The International Journal of Developmental Biology

Int. J. Dev. Biol. 52: 743 - 752 (2008)

Vol 52, Issue 5-6

Special Issue: Fertilization

Two egg-derived molecules in sperm motility initiation and fertilization in the Pacific herring (Clupea pallasi)

Published: 1 July 2008

Gary N. Cherr1,2,*, Masaaki Morisawa3, Carol A. Vines2, Kaoru Yoshida4, Edmund H. Smith2, Takahiro Matsubara5, Murali C. Pillai6, Frederick J. Griffin2 and Ryuzo Yanagimachi7

1Departments of Environmental Toxicology and Nutrition, University of California Davis, CA USA, 2Bodega Marine Laboratory, University of California Davis, USA, 3Department of Biology, Yamagata University, Japan, 4Biomedical Engineering Center, Toin University of Yokohama, Japan, 5Hokkaido National Fisheries Research Institute, Fisheries Research Agency, Kushiro, Hokkaido, Japan, 6Department of Biology, Sonoma State University, CA USA and 7Institute for Biogenesis Research, University of Hawaii Medical School, Hawaii, USA


Sperm of the Pacific herring are immotile at spawning. Two egg-derived molecules are capable of initiating sperm motility. One is herring sperm activating protein(s) (HSAPs) and the other is sperm motility initiation factor (SMIF). These two motility initiators differ in their location and association with the chorion, and in thier isoelectric points and molecular weights. In this study we have investigated the roles of these two inducers with respect to motility and fertilization. Using computer analysis of sperm motility, we found that HSAPs, as well as the C-terminal HSAPs peptide, elicit a linear motility pattern, while SMIF induced a highly circular and asymmetric pattern. HSAPs induced a two-fold increase in intracellular calcium, whereas SMIF induced a four-fold increase of motility initiation. SMIF-exposed sperm, preloaded with BAPTA-AM, showed a more linear motility and this motility trajectory decreased with their fertilizing capability. The difference in intracellular calcium levels between HSAPs and SMIF is consistent with the observed linear and circular motility. In the absence of SMIF, HSAPs do not support fertilization. Fertilization is rescued in these experiments if SMIF is reintroduced. We propose that diffusible HSAPs are not essential for fertilization, but enhance sperm-egg collisions via linear motility. SMIF, which is bound to the micropylar region of the chorion, is required for fertilization and induces circular motility that is a prerequisite for sperm to enter the micropylar canal and fertilize the egg.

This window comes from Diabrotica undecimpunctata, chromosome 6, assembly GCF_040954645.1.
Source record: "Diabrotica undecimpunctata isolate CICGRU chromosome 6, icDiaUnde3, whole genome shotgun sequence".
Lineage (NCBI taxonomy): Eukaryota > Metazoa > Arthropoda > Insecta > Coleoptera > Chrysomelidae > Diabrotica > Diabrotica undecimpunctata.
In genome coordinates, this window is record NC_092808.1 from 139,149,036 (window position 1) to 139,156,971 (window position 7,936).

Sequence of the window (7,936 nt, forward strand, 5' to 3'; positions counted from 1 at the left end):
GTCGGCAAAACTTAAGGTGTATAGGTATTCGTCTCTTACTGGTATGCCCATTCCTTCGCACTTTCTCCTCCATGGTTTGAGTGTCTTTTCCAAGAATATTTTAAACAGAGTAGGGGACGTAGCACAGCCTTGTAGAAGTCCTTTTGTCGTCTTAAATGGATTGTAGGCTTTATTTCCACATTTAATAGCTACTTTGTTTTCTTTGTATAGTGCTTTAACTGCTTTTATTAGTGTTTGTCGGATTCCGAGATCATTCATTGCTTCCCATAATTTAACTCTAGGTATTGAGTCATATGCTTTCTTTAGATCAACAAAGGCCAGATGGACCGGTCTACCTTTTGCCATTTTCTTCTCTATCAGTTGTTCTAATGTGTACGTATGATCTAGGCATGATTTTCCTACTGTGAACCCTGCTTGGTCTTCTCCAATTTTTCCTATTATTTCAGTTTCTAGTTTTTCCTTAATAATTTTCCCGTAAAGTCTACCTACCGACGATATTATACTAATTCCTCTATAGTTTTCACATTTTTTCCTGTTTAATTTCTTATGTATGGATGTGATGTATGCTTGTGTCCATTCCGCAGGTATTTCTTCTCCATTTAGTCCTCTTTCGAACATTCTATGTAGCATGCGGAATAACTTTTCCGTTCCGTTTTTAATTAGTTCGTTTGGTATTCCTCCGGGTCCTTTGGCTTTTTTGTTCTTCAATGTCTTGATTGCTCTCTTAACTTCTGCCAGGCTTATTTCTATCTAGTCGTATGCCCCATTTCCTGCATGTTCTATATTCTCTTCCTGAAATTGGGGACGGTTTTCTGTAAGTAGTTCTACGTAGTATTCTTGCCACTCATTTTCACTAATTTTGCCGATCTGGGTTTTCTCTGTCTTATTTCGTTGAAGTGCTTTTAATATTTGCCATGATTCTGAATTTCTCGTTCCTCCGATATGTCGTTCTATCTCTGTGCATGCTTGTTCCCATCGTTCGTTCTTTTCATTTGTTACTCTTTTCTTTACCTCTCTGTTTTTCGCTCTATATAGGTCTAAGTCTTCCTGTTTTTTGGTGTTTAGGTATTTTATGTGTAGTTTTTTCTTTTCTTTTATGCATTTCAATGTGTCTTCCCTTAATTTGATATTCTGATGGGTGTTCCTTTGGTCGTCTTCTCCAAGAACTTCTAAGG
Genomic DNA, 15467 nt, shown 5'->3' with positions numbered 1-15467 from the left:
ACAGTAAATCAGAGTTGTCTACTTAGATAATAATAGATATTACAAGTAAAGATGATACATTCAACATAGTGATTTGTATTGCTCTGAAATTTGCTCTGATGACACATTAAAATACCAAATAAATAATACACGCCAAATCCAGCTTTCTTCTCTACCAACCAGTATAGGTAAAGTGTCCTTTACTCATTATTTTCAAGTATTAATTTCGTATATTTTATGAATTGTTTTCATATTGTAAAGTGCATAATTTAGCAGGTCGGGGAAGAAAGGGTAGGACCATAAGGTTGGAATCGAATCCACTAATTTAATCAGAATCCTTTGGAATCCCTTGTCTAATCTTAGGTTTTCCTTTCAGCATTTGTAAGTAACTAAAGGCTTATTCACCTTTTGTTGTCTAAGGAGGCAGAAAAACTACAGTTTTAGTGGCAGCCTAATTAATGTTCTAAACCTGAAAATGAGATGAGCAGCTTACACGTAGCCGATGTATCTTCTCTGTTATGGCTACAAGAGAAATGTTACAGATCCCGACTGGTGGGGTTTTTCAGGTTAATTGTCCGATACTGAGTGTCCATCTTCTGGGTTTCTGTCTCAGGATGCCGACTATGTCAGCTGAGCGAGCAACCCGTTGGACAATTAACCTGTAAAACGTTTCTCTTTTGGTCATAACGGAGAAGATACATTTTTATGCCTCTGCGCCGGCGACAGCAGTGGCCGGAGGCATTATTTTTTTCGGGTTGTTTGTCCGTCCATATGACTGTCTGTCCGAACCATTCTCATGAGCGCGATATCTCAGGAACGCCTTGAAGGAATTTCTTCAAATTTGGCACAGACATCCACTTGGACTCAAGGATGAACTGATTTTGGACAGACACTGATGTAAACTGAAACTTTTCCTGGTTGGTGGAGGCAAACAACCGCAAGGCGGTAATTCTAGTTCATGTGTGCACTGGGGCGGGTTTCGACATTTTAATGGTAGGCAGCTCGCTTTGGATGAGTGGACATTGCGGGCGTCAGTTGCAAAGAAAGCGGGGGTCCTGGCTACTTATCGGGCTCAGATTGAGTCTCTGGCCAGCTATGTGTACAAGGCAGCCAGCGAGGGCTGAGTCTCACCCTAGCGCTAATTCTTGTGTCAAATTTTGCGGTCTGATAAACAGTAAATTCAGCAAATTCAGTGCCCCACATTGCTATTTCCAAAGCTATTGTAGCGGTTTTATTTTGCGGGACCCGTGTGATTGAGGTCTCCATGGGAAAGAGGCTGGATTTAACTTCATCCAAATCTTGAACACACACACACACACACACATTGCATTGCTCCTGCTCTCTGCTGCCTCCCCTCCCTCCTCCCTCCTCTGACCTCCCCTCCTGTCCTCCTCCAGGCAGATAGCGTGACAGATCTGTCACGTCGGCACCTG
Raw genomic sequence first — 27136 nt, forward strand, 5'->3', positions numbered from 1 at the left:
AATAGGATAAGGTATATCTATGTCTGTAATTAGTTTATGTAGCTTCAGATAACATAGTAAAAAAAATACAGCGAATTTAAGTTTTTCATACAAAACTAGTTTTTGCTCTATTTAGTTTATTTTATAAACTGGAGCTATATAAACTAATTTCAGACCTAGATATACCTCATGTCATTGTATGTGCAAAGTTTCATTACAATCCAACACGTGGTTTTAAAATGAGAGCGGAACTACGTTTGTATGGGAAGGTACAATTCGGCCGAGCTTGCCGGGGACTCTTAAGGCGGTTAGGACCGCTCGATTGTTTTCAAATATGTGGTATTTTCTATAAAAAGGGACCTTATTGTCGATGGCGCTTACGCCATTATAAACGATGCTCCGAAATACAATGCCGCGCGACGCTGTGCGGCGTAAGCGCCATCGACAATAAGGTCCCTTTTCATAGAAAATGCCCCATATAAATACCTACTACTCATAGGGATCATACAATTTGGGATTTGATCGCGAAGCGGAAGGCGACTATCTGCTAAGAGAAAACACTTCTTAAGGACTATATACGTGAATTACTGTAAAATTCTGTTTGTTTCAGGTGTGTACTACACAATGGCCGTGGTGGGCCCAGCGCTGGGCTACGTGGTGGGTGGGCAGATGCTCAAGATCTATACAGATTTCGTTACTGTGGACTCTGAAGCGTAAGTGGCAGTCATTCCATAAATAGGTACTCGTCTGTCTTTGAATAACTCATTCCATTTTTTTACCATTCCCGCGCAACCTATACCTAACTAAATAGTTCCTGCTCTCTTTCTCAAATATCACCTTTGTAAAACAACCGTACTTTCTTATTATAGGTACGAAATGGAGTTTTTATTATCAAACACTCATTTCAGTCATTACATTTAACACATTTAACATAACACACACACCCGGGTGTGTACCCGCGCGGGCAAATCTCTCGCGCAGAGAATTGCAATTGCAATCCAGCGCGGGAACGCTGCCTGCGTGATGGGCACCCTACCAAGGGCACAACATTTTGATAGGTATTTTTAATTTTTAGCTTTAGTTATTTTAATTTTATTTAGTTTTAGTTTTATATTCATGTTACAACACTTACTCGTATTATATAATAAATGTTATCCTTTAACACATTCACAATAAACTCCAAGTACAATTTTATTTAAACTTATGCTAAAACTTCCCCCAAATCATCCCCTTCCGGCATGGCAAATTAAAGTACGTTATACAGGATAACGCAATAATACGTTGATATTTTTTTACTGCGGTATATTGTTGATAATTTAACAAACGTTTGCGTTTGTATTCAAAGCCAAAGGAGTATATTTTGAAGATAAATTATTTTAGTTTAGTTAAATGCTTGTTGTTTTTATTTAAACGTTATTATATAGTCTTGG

micropyle, intracellular calcium, sperm motility, chorion, motility initiation

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